No one is immune to scams, but it seems the elderly are particularly targeted. My Dad was a very savvy 75-year-old accountant. His mind was extremely sharp before he passed away, but his financial judgments were slightly slipping. He was extremely charitable, donating to many causes – he was always taken in by sad stories.
Therefore, I was not surprised when he told me he had “adopted a family” in Nigeria. Every month he sent them a set amount, but then the disasters started and they needed more money for hospital and medical bills. How could he not help a 5-year-old girl suffering from asthma? A Father who contracted pneumonia? Or a Mother who was having another baby? We tried to explain to him that he was being conned, but he ignored our concerns. When all was said and done, he was scammed for more than $15,000.
In comparison to many senior citizens, he got off easy – FBI statistics show that more than $30 million is lost to scammers. This number is severely underreported, because many senior citizens do not want to admit they were duped. The Federal Trade Commission estimates that nearly 25 million Americans are victims of consumer fraud each year. Studies have shown that senior citizens are more at risk to be targeted by telemarketing scams than other age groups, and fraudulent telemarketers direct anywhere from 56 to 80 percent of their calls at older Americans.
So how do you help the elderly from telemarketing scams versus legitimate offers? The best way is to be educated consumers. According to the National Prime Convention Council and FBI, here’s some tips to avoid senior scams:
- Personal Information. Never divulge any personal information such as a social security number, credit card information or bank account information to unknown or unfamiliar companies.
- Vacation/Travel offers. If an offer seems to be too good to be true, it probably is. You may get calls promising fantastic trips or prizes. To claim the prize, you need to pay a fee up front. When the prize arrives, it is a cheap trinket. Be extremely wary of time shares.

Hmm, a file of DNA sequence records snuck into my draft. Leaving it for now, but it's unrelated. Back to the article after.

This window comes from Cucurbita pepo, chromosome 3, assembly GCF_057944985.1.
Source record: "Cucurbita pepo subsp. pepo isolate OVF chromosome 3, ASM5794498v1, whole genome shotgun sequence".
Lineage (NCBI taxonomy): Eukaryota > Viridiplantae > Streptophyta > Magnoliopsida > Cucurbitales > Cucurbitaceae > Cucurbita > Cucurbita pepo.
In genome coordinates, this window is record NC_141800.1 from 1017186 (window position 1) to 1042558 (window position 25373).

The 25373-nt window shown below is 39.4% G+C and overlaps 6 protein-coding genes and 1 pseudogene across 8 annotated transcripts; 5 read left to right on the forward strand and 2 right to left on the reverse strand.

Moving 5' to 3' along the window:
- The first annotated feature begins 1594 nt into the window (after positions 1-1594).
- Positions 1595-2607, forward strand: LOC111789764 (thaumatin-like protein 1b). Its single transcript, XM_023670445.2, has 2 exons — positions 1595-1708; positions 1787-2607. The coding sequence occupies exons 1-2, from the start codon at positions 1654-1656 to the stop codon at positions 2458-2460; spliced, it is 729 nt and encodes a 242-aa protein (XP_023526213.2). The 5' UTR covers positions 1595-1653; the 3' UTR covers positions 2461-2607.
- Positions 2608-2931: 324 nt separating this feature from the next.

- Credit cards. If you have a bad credit history, you may be offered a credit card
for an advance fee. However, the credit card never appears.
- Work at home. With many people starting their own businesses at home, it’s hard to weed through the legitimate work at home offers. Too often you are asked to pay for training or materials upfront, and either the materials never arrive, or there are no customers for the services.
- Phishing. You may get an email that looks like it came from your bank or financial institution, telling you that you need to update your information or your account is in jeopardy. Next thing you know, you are a victim of identity theft.
- Foreign Lotteries. You may be asked to buy tickets for a foreign lottery with a
large jackpot. Unfortunately, either there is no lottery or you never receive a
ticket. It is illegal to promote a foreign lottery in the United States.
- Pyramid Schemes. You may be asked to recruit members in exchange for big profits. Most multilevel marketing plans that do not actually sell goods or services
quickly fall apart.
- Charity scams. A natural disaster occurs and you get a letter/call/email asking you to donate. Unfortunately, the victims never receive the funds. Find out what
percentage of the money is paid in commissions and what percentage actually
goes to the charity or investment.
- Investment schemes. These may include advance fee schemes, prime bank note schemes, pyramid schemes, and Nigerian letter fraud schemes. Please visit the Common Fraud Schemes webpage for more information about these crimes and tips for protecting yourself from them.
Remember, anyone with a telephone, cell phone, computer or mailbox can be a victim. Because, senior citizens often have a “nest egg,” to own their home, and/or to have excellent credit—they are more susceptible to con artists.
As an adult daughter, if I was more educated, I could have saved my father money and misery! We need to protect our parents and even elderly scams from our grandparents!